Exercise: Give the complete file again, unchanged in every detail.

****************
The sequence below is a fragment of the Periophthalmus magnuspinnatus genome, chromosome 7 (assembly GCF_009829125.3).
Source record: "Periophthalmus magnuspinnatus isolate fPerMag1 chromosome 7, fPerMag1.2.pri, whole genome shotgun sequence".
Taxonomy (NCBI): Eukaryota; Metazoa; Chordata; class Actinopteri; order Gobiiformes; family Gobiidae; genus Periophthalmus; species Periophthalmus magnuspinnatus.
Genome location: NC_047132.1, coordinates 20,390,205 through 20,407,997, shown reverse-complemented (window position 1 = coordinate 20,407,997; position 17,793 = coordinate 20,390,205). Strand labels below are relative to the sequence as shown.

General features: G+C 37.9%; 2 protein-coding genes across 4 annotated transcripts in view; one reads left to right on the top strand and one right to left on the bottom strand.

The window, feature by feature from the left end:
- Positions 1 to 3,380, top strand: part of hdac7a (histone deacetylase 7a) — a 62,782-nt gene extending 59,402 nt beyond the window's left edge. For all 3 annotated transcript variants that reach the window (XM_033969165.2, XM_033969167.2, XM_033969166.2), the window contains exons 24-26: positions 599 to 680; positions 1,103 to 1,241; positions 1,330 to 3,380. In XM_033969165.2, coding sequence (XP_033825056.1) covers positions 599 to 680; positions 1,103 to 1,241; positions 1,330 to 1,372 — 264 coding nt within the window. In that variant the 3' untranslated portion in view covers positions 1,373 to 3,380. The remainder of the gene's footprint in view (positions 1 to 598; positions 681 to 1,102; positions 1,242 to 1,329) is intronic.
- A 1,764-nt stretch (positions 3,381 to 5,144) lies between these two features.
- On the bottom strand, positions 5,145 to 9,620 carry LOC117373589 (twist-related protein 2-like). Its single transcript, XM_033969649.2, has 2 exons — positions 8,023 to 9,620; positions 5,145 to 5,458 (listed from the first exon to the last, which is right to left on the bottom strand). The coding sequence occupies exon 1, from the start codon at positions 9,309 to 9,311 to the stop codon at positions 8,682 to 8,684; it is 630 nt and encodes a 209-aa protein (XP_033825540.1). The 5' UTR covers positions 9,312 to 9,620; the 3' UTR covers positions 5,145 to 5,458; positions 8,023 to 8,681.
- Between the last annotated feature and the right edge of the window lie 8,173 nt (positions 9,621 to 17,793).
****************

The sequence below is a fragment of the Periophthalmus magnuspinnatus genome, chromosome 7 (assembly GCF_009829125.3).
Source record: "Periophthalmus magnuspinnatus isolate fPerMag1 chromosome 7, fPerMag1.2.pri, whole genome shotgun sequence".
Taxonomy (NCBI): Eukaryota; Metazoa; Chordata; class Actinopteri; order Gobiiformes; family Gobiidae; genus Periophthalmus; species Periophthalmus magnuspinnatus.
Genome location: NC_047132.1, coordinates 20,390,205 through 20,407,997, shown reverse-complemented (window position 1 = coordinate 20,407,997; position 17,793 = coordinate 20,390,205). Strand labels below are relative to the sequence as shown.

General features: G+C 37.9%; 2 protein-coding genes across 4 annotated transcripts in view; one reads left to right on the top strand and one right to left on the bottom strand.

The window, feature by feature from the left end:
- Positions 1 to 3,380, top strand: part of hdac7a (histone deacetylase 7a) — a 62,782-nt gene extending 59,402 nt beyond the window's left edge. For all 3 annotated transcript variants that reach the window (XM_033969165.2, XM_033969167.2, XM_033969166.2), the window contains exons 24-26: positions 599 to 680; positions 1,103 to 1,241; positions 1,330 to 3,380. In XM_033969165.2, coding sequence (XP_033825056.1) covers positions 599 to 680; positions 1,103 to 1,241; positions 1,330 to 1,372 — 264 coding nt within the window. In that variant the 3' untranslated portion in view covers positions 1,373 to 3,380. The remainder of the gene's footprint in view (positions 1 to 598; positions 681 to 1,102; positions 1,242 to 1,329) is intronic.
- A 1,764-nt stretch (positions 3,381 to 5,144) lies between these two features.
- On the bottom strand, positions 5,145 to 9,620 carry LOC117373589 (twist-related protein 2-like). Its single transcript, XM_033969649.2, has 2 exons — positions 8,023 to 9,620; positions 5,145 to 5,458 (listed from the first exon to the last, which is right to left on the bottom strand). The coding sequence occupies exon 1, from the start codon at positions 9,309 to 9,311 to the stop codon at positions 8,682 to 8,684; it is 630 nt and encodes a 209-aa protein (XP_033825540.1). The 5' UTR covers positions 9,312 to 9,620; the 3' UTR covers positions 5,145 to 5,458; positions 8,023 to 8,681.
- Between the last annotated feature and the right edge of the window lie 8,173 nt (positions 9,621 to 17,793).